“Artists, the good ones, tend to re-create the world for us.” —Abelardo Morell
Abelardo Morell’s love for photography was founded in his uncle’s house in Cuba, pouring through the pages of photographs in National Geographic magazine. “The pictures always felt like they were magically made,” he says. Since immigrating to the United States at age 14, Morell has captured his own form of magic in his camera obscura photographs. Camera obscura pictures are created when light passes through a tiny hole in a specially designed camera, recording an image directly onto light-sensitive material. The image is then photographed. Morell uses this process to cast images of the outside world, such as rolling hills or Old Faithful, onto the walls of rooms or tents. Morell feels that his photos are earned because he is able to achieve something surreal with old-fashioned techniques and effort. He has received numerous awards and grants for his work, including the International Center of Photography 2011 Infinity Award in Art.—Kathryn Carlson, University of North Carolina at Chapel Hill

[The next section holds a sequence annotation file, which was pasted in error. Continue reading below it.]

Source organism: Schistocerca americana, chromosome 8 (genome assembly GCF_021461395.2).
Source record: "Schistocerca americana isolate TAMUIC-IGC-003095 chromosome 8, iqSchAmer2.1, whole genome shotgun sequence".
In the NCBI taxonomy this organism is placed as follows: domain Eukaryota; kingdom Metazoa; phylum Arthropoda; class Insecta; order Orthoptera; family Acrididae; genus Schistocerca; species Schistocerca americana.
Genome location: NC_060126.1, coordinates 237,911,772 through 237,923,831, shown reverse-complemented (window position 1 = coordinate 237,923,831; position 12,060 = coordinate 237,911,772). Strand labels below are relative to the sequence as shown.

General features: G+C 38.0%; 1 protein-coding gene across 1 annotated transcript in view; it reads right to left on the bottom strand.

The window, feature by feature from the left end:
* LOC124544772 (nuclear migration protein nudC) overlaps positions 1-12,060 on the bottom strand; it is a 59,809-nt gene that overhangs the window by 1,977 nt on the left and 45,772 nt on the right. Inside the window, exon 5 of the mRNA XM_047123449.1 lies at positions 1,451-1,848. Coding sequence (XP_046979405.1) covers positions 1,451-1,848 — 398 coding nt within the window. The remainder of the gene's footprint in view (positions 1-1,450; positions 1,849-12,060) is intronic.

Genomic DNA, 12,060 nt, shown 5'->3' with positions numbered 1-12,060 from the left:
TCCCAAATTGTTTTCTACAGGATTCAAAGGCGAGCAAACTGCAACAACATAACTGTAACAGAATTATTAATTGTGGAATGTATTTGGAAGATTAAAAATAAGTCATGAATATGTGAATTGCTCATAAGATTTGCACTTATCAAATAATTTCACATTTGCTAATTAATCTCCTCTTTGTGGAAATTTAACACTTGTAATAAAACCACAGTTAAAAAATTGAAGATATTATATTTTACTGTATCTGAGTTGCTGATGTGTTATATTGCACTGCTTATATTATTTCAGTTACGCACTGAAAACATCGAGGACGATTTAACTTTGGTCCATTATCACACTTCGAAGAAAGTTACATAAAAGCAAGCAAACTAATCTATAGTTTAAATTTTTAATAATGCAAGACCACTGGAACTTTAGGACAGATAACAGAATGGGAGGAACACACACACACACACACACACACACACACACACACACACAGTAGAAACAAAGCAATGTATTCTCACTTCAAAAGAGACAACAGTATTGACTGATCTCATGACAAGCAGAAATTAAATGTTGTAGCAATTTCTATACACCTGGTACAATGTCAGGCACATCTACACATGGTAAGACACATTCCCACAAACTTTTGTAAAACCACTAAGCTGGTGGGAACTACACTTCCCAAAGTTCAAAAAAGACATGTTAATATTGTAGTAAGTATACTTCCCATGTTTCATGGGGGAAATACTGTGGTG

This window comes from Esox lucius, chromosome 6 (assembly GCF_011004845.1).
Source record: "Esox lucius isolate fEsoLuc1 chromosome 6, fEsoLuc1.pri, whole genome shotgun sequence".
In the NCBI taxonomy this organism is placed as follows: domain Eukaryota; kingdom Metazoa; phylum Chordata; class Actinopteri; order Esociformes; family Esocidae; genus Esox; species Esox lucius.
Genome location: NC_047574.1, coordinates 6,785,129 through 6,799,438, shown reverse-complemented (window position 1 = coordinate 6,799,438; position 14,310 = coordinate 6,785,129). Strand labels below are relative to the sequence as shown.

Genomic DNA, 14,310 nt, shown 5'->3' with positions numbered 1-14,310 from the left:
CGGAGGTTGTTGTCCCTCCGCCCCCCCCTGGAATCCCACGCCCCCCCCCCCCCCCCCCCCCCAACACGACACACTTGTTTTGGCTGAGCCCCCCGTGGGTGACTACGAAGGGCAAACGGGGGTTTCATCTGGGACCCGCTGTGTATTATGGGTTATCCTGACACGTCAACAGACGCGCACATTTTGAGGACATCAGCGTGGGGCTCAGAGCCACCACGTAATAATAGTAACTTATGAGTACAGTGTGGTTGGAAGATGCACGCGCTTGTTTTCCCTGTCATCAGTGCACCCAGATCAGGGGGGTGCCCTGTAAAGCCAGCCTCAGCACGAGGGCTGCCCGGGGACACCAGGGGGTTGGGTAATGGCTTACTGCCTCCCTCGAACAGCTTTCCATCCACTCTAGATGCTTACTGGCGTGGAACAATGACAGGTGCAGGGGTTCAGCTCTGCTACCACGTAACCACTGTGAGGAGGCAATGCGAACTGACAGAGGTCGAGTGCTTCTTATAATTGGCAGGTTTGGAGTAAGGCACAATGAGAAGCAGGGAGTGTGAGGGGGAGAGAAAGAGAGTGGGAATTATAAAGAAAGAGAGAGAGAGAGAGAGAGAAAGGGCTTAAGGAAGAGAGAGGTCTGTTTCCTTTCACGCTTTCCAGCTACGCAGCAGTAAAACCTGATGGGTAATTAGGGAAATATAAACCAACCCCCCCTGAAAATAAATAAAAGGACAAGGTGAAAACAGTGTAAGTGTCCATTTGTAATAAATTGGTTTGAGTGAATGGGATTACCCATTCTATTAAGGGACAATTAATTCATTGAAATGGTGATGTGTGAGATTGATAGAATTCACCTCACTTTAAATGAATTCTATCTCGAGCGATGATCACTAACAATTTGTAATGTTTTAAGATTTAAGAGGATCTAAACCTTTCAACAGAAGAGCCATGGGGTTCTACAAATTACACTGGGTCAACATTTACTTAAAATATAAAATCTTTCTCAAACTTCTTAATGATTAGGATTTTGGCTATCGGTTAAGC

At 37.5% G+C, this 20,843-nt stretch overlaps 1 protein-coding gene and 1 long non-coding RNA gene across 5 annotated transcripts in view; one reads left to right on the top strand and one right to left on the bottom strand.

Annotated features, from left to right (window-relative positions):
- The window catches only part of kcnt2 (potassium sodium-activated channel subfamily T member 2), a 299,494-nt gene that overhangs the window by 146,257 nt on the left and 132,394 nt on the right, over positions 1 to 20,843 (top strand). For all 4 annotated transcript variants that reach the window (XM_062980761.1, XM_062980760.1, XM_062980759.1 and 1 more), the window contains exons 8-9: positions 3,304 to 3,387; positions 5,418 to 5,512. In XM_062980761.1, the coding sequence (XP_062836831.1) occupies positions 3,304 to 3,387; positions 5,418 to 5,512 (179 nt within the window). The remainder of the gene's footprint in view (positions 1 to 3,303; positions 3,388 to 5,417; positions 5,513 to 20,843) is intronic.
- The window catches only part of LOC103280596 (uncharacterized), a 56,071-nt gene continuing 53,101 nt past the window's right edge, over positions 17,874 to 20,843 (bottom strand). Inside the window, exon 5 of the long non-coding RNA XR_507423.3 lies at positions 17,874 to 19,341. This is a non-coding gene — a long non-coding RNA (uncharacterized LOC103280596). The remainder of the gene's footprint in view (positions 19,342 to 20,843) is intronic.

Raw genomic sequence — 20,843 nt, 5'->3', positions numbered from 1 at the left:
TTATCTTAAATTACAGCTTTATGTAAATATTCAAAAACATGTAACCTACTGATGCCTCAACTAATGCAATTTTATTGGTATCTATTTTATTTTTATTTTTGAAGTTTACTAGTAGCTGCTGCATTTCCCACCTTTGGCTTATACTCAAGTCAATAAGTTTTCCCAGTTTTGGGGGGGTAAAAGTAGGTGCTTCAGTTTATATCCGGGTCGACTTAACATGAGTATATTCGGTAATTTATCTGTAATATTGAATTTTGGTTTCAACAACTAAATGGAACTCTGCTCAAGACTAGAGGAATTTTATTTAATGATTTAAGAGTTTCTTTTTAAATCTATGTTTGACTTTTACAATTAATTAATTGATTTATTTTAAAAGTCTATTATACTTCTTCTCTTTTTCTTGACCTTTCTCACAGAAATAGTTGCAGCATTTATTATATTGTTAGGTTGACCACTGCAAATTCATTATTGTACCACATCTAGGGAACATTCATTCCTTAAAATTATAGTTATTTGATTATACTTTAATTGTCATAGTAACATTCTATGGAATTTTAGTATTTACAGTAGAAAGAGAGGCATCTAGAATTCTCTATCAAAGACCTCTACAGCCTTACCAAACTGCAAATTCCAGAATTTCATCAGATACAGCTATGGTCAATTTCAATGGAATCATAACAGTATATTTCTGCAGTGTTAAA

This video portrait was produced by National Geographic magazine in partnership with the University of North Carolina-Chapel Hill. It is part of an ongoing series of conversations with the photographers of the magazine, exploring the power of photography and why this life of imagemaking suits them so well. Learn more about the making of the series and watch the full trailer here.
Follow Abelardo Morell on his website.
Video Production Credits
Photographer: Abelardo Morell
Producers: Pamela Chen, NGM
Chad A. Stevens, University of North Carolina at Chapel Hill
Associate Producer: Elyse Lipman, NGM
Editors: Kathryn Carlson, University of North Carolina at Chapel Hill
Mika Chance, University of North Carolina at Chapel Hill
Camera and Sound: Spencer Millsap, NGM, Shannon Sanders, NGM